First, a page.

National Drug Strategy
National Drug Strategy

Australian secondary school students' use of tobacco, alcohol, and over-the-counter and illicit substances in 2011

4.1 How many Australian secondary school students were involved with drinking alcohol in 2011?

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Understanding the prevalence of alcohol consumption among Australian secondary school students in 2011 allows an assessment of the extent to which alcohol consumption has permeated the current adolescent culture.

Table 4.1 shows the proportion of students in each age and gender group who reported use of alcohol in different recency periods. As the current NHMRC alcohol use guidelines recommend that people under the age of 18 years abstain from alcohol use, the proportions shown in Table 4.1 reflect the proportion of students that currently do not adhere to this guideline.

Table 4.1: Lifetime experience and current use of alcohol by secondary school students according to age and gender, Australia, 2011^

Never used
12 yrs
(%)
13 yrs
(%)
14 yrs
(%)
15 yrs
(%)
16 yrs
(%)
17 yrs
(%)
18 yrs
(%)
Males
40.6
35.0
24.7
19.4
12.8
10.5
24.8
Females
51.3
40.6
27.4
18.7
11.2
7.9
27.2
Total
45.9
37.8
26.0
19.1
12.0
9.1
26.0

Past year
12 yrs
(%)
13 yrs
(%)
14 yrs
(%)
15 yrs
(%)
16 yrs
(%)
17 yrs
(%)
18 yrs
(%)
Males
24.6
34.0
47.4
60.1
72.5
80.3
51.3
Females
17.8
30.2
44.4
60.2
75.4
82.5
50.1
Total
21.3
32.1
45.9
60.2
74.0
81.4
50.7

Past month
12 yrs
(%)
13 yrs
(%)
14 yrs
(%)
15 yrs
(%)
16 yrs
(%)
17 yrs
(%)
18 yrs
(%)
Males
10.9
13.9
23.1
34.7
46.4
59.9
29.6
Females
7.2
13.4
20.5
32.5
48.9
58.7
28.7
Total
9.1
13.7
21.8
33.6
47.7
59.3
29.1

Current drinker (consumed alcohol in past seven days)
12 yrs
(%)
13 yrs
(%)
14 yrs
(%)
15 yrs
(%)
16 yrs
(%)
17 yrs
(%)
18 yrs
(%)
Males
6.1
7.8
13.1
22.0
30.2
39.0
18.4
Females
4.2
8.0
10.7
18.0
28.3
34.5
16.4
Total
5.1
7.9
11.9
20.1
29.2
36.7
17.4
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Single occasion risky drinker (drank more than 4 drinks on one day in past seven days)
12 yrs
(%)
13 yrs
(%)
14 yrs
(%)
15 yrs
(%)
16 yrs
(%)
17 yrs
(%)
18 yrs
(%)
Males
0.8
1.1
3.1
8.0
14.9
22.0
7.4
Females
0.4
0.9
2.2
4.9
11.7
15.3
5.4
Total
0.6
1.0
2.6
6.4
13.3
18.5
6.4

^ Prevalence estimates are within  3.3% of the true population values (see section 2.6). See Appendix 4 for 95% Confidence interval estimates for different proportions for each age and gender group.

Experience with alcohol is high amongst secondary school students and use becomes more common as age increases. Just over half of all students had consumed alcohol in the year preceding the survey.

In regards to abstinence, only 26% of all students reported to have never consumed alcohol. Females were more likely to report that they abstained from alcohol consumption than males (p<0.01).

Students who drank alcohol in the preceding week were classified as ‘current drinkers’. The proportion of current drinkers increased with age (p<0.01) and peaked among 17-year-olds at 39% for males and 35% for females.

Gender differences in the prevalence of alcohol consumption in the past year, month and week were evident in the younger students. Among 12-year-olds, males were more likely than females to have consumed alcohol in the past year, month and week. Among 13-year-olds, males were more likely to have consumed alcohol in the past year than females and among 15-year-olds, males were more likely to have consumed alcohol than females in the last week (p<0.01). There were no significant gender differences in the prevalence of alcohol consumption among 16- or 17-year-olds.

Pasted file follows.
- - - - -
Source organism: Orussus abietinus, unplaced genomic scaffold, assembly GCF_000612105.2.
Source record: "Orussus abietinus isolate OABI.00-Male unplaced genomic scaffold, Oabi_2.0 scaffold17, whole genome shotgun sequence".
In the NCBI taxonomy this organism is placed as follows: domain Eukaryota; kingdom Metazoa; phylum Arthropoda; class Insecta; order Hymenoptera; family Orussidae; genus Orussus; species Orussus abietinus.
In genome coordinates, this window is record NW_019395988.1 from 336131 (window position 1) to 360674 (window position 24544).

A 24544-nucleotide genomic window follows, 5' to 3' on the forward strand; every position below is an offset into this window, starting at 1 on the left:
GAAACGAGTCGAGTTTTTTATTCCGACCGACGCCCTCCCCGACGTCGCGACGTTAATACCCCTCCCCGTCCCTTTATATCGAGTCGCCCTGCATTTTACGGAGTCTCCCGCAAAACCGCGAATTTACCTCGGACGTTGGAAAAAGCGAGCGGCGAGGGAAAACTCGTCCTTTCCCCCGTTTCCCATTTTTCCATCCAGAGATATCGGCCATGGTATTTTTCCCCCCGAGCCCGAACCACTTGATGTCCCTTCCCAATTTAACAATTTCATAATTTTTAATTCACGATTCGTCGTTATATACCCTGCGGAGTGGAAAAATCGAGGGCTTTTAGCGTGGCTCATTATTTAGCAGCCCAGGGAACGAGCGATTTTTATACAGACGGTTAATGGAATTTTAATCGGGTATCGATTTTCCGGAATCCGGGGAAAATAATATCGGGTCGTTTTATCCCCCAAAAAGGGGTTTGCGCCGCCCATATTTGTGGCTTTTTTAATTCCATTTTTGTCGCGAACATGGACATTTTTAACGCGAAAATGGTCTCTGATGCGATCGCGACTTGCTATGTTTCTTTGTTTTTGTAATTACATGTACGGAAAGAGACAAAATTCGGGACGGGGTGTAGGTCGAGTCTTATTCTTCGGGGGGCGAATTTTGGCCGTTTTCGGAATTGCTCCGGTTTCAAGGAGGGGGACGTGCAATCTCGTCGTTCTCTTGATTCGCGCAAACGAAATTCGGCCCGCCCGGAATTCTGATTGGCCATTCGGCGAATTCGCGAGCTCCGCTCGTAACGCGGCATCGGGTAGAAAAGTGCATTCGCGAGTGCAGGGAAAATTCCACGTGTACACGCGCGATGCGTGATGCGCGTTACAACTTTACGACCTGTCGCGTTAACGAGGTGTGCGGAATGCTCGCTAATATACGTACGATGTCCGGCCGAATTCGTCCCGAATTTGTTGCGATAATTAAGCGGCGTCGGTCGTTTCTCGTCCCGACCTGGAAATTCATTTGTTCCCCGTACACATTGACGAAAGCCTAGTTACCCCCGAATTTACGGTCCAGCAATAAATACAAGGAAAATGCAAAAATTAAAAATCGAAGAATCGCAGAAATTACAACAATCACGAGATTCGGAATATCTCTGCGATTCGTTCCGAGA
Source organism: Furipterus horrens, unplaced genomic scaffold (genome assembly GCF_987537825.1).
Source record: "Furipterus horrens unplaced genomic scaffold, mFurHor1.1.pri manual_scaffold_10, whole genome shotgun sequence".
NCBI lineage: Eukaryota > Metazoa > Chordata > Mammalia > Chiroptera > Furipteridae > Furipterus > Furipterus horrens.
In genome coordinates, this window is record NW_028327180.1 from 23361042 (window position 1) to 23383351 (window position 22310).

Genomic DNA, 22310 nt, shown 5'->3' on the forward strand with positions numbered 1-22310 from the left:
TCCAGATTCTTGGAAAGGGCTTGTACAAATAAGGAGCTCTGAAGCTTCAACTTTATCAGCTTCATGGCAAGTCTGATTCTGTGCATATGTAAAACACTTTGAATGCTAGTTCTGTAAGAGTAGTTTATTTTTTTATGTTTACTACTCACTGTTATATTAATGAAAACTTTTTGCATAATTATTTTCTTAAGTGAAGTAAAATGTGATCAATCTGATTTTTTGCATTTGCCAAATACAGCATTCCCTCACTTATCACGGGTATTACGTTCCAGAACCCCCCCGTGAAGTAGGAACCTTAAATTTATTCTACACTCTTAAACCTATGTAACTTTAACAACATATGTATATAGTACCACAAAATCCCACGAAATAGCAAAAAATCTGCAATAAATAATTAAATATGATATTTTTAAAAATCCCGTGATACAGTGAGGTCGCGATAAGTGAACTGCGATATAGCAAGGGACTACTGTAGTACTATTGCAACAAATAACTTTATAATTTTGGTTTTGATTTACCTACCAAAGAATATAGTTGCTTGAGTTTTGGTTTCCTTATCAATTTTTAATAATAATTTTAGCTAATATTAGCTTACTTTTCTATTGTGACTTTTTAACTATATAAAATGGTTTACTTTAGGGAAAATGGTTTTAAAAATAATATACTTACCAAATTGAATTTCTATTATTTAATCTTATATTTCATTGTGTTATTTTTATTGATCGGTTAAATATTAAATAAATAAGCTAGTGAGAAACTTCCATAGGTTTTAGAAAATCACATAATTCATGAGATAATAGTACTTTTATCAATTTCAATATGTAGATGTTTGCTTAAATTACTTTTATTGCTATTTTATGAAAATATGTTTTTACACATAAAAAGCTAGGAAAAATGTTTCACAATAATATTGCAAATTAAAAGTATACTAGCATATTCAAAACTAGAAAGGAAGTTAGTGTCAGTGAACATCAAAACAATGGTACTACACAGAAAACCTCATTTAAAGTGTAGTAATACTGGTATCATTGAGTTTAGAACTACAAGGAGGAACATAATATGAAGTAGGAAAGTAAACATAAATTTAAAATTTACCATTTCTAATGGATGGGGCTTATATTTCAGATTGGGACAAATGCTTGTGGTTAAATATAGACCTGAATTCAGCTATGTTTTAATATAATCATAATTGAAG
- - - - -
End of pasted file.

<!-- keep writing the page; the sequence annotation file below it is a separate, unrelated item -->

Gender and age differences were examined among students who consumed more than four alcoholic drinks on at least one day of the preceding seven (putting themselves at risk of harm according to 2009 adult alcohol use guidelines). The percentage of all students who consumed alcohol at this level in the past week increased from one per cent among 12-year-olds to 19% among 17-year-olds. Gender differences were observed only among 15-, 16- and 17- year-olds, with more males drinking at a risky level compared to their female counterparts (p<0.01).

Table 4.2: Alcohol consumption among current drinkers# by age and gender, Australia, 2011

Average number of drinks
consumed by current
drinkers in past seven
days^:
12 yrs
(%)
13 yrs
(%)
14 yrs
(%)
15 yrs
(%)
16 yrs
(%)
17 yrs
(%)
18 yrs
(%)
Males
4.4
4.5
5.4
6.7
8.1
9.5
7.6
(se)
(1.3)
(0.6)
(0.5)
(0.4)
(0.3)
(0.4)
(0.2)
Females
2.9
3.7
4.7
4.7
6.0
6.7
5.6
(se)
(0.5)
(0.4)
(0.4)
(0.3)
(0.2)
(0.3)
(0.1)
Total
3.7
4.1
5.1
5.7
7.0
8.1
6.6
(se)
(0.7)
(0.4)
(0.3)
(0.3)
(0.2)
(0.2)
(0.1)

# Current drinkers: students who drank on any of the past seven days.
^ Means are based on unweighted data. Respondents indicating they consumed more than 20 drinks on any one day excluded from calculations of means.

Table 4.2 shows the average number of alcoholic drinks consumed by current drinkers in the seven days before the survey. The average number of drinks consumed was greater among male drinkers (7.6) than female drinkers (5.6), (p<0.01).

The average number of alcoholic drinks consumed by students in the seven days before the survey increased with age, from 3.7 drinks among 12-year-olds to 8.1 drinks among 17-year-olds (p<0.01).

The proportion of current drinkers drinking more than four drinks on at least one occasion in the seven days before the survey increased with age. Around 11% of 12-year-old who were current drinkers consumed alcohol at this level and this increased to around 51% among 17-year-old current drinkers (p<0.01). More male current drinkers reported to be drinking at this level than females (p<0.01).


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